41. If we have to have something in this area, how about a super type scheme where people get to put away a portion of their salary tax free, to draw out while on unpaid maternity leave. Best bit – it removes the bias against high income earning women (who, all things being equal, would really be the ones who will improve the gene pool). And it doesn’t impose costs on business. Only a tax subsidy…

  42. Tims idea is practical and could be conducted on a similar line to super. A person running a small business would definitely think twice about employing a woman of child bearing age if that business was likely to be hit with the cost of paying her salary for a considerable length of time as well as that of a temp while she is away.

    Pommy; I shouldn’t think the name “Thoughts on Freedom” would be likely to discourage the type of people that we are interested in hearing from. The sub heading “Australian Libertarian Society Blog” shouldn’t be a problem to anyone who is drawn to the thoughts on freedom thing.

  43. Compulsory paid maternity leave would make women less employable and/or reduce their salary (as employers factor in risk of additional costs).

  44. Sorry, I don’t think I was specific enough. The federal government was considering making all workers (men and women) pay a levy (about $5/week) for a maternity scheme which would allow women at least three months maternity leave and men four weeks paternity leave. Because of the levy paid, no employers would need to pay maternity/paternity leave- all they would need to worry about is finding a temporary replacement, and women wouldn’t be less employable (well, hopefully).

    However, from a libertarian stance, Tim’s idea of a super type scheme seems like a really good one. If a person started working at 20 and wanted a child at 30, saving $5/week would end up as $2600 after 10 yrs- $5200 per couple then. That would equate to about 10 weeks leave for a mother without too much financial change(at least for one child anyway) which is petty good. Does it compare? And what about the dads? Wouldn’t men like 4 weeks leave without having to worry about losing your job or how your family is going to manage? I’ve no doubt that fathers can have the same bond with their child as a mother can- if they had the time.

    I just think that this could give mothers the time needed to nurture and breastfeed their children and also give fathers some time to get to know their babies. It also gives mothers some job security. Even if there won’t be a paid maternity scheme, perhaps all employers should allow 12 months unpaid leave so that mums have the time they need and don’t have to start over again in their careers because they had to give up their jobs.

    Nicholas, I would have thought contracts would be worse for the employability of women – are employers likely to employ a woman who is in-between having children, when someone else is available who is “more free” to use skills taught for other contracts needed soon down the line? Or women that haven’t been able to stay in the workforce for 10 years?

    Btw, are there any women bloggers here?? Looks like I’m only talking to men- which is no problem, I like to hear your views too :o) I was just wondering.

  45. Ellie

    Btw, are there any women bloggers here??

    A warm welcome 🙂

    Libertarianism seems to be a male dominated thing these days. Please invite all of your female libertarian mates to join in!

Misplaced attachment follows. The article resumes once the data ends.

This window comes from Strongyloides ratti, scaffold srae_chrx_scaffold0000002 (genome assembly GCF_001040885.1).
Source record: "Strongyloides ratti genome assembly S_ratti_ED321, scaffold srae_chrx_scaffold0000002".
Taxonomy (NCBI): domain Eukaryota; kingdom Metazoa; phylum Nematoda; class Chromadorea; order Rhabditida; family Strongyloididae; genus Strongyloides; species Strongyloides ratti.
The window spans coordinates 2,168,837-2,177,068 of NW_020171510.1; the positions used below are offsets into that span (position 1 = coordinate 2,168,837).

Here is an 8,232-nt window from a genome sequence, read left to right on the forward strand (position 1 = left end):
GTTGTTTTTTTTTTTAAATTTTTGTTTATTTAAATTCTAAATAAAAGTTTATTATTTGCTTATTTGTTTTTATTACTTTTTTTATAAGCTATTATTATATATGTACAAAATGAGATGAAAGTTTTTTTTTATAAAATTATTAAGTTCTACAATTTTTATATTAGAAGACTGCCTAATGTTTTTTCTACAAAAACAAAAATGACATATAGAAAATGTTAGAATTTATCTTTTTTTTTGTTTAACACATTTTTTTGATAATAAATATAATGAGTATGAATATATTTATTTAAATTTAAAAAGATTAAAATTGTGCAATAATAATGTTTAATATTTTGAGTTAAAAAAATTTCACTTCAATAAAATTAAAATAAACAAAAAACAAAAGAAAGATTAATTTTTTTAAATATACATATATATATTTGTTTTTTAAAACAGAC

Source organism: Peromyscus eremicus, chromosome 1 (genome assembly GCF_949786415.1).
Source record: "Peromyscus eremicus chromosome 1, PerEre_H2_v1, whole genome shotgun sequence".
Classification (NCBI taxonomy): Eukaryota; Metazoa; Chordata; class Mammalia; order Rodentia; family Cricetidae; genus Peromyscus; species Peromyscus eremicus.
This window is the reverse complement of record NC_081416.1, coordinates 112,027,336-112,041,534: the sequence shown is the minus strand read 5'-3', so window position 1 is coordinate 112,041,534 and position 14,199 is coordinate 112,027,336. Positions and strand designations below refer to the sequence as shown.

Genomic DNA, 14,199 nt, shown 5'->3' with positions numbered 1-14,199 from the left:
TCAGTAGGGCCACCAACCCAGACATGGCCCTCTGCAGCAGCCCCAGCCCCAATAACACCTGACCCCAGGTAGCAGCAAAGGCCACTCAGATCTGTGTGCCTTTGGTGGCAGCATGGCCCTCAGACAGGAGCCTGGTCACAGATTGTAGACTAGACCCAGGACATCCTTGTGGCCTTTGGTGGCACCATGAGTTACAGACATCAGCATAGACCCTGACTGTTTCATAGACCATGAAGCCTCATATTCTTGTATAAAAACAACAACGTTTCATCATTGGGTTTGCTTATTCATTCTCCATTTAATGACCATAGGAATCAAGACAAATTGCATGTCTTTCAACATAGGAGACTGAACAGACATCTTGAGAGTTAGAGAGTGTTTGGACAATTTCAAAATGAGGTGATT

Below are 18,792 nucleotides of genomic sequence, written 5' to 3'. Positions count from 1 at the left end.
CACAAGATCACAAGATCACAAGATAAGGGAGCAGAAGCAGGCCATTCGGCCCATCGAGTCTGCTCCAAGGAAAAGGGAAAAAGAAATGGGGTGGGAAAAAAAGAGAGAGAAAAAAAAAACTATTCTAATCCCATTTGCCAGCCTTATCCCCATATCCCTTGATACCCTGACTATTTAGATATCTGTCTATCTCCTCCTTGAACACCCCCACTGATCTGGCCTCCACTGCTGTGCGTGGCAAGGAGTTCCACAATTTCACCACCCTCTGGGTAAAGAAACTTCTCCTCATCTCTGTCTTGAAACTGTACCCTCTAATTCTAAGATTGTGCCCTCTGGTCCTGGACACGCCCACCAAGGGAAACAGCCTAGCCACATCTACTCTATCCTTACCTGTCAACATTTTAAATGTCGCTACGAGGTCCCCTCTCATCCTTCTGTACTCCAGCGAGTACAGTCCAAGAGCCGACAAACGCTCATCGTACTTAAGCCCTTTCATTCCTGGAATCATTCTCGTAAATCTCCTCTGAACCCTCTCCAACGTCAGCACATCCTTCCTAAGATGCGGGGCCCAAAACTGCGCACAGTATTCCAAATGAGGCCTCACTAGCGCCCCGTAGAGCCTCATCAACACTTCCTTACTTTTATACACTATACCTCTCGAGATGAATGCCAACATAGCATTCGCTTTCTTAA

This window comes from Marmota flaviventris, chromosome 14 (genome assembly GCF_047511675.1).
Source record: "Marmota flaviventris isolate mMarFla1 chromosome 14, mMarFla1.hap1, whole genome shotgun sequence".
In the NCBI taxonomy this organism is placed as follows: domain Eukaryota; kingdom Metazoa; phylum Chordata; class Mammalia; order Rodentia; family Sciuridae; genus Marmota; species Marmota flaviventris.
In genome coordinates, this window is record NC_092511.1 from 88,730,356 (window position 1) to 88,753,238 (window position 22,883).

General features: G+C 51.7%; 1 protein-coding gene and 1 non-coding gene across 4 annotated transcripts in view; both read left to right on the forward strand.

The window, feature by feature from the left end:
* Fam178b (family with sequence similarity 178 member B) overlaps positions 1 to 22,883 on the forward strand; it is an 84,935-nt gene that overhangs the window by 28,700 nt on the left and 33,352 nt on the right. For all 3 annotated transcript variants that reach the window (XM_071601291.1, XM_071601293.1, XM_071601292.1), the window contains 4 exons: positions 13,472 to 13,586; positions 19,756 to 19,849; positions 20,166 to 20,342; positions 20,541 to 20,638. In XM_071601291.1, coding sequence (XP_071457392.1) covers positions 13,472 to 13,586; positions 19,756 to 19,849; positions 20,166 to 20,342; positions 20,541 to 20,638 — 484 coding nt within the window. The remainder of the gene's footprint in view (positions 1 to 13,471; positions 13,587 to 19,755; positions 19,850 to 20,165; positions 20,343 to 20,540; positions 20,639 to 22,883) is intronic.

46. Ellie, I’ve often thought that it takes balls to be a libertarian. Are women too group-centered in their thinking, on average? Could it be genetic?

  47. Nicholas, I think that there aren’t many women libertarians partly because of our group-centred support networks in a way. One reason may be that laws have been needed to give women some essential equalities with men and to keep them that way. It gives women a lot of protection and ensures the continuity of our rights.

  48. Mark-
    You say men use the Internet more- why is that? Why don’t women use it more, to stay in touch? Are they genetically pre-disposed to want audible messages?
    As for the ‘Womans Rights’ argument, you could also argue that it was groups that kept women oppressed, through things like community consensus. Technology, by giving equalising weapons to all, gives women the chance to kill rapists, for instance, thus giving them effective equality. As a Libertarian, I support self-defence, even against groups.

  49. Ellie

    I believe both Mark and Nicholas have valid points. It is true that men are much more intensive users of the net. Nowhere is this more evident than TV, which is increasingly catering to a female audience (the rash of imported American TV shows are all targetted at a female audience as men prefer to surf the web of an evening).

    Most libertarian discussion takes place on the net on blogs as opposed to the media, hence men are being exposed to more libertarian views than women.

    As regards a paid maternity benefit, as a father and an employer, i have mixed feelings on this issue. On the one hand, if paid maternity benefits were introduced European-style, then small business would simply stop employing women in their late 20s and early 30s – obviously counter-productive to the aim.

    However, i also believe that women should be able to take time off during those crucial early months in the knowledge thhat their job is still vacant.

    Your idea of a Super savings scheme is a good one as it achieves some balance. What would happen to the balance of these savings once people moved beyond parenting age? Woud they be returned?

  50. I also believe that as women have benefited the most from the rash of ‘anti-discrimination’ laws, they are more favourably disposed to them. Now that equality has (almost) been achieved, i suspect (and hope) that more women libertarians, lie yourself, will emerge.

    Just curious – of your female friends, how many are libertairan?

  51. A bunch of people got together in Canberra. Some were good, some were totally dumb. Nobody is obliged to put them into effect anyway, so what’s the big deal?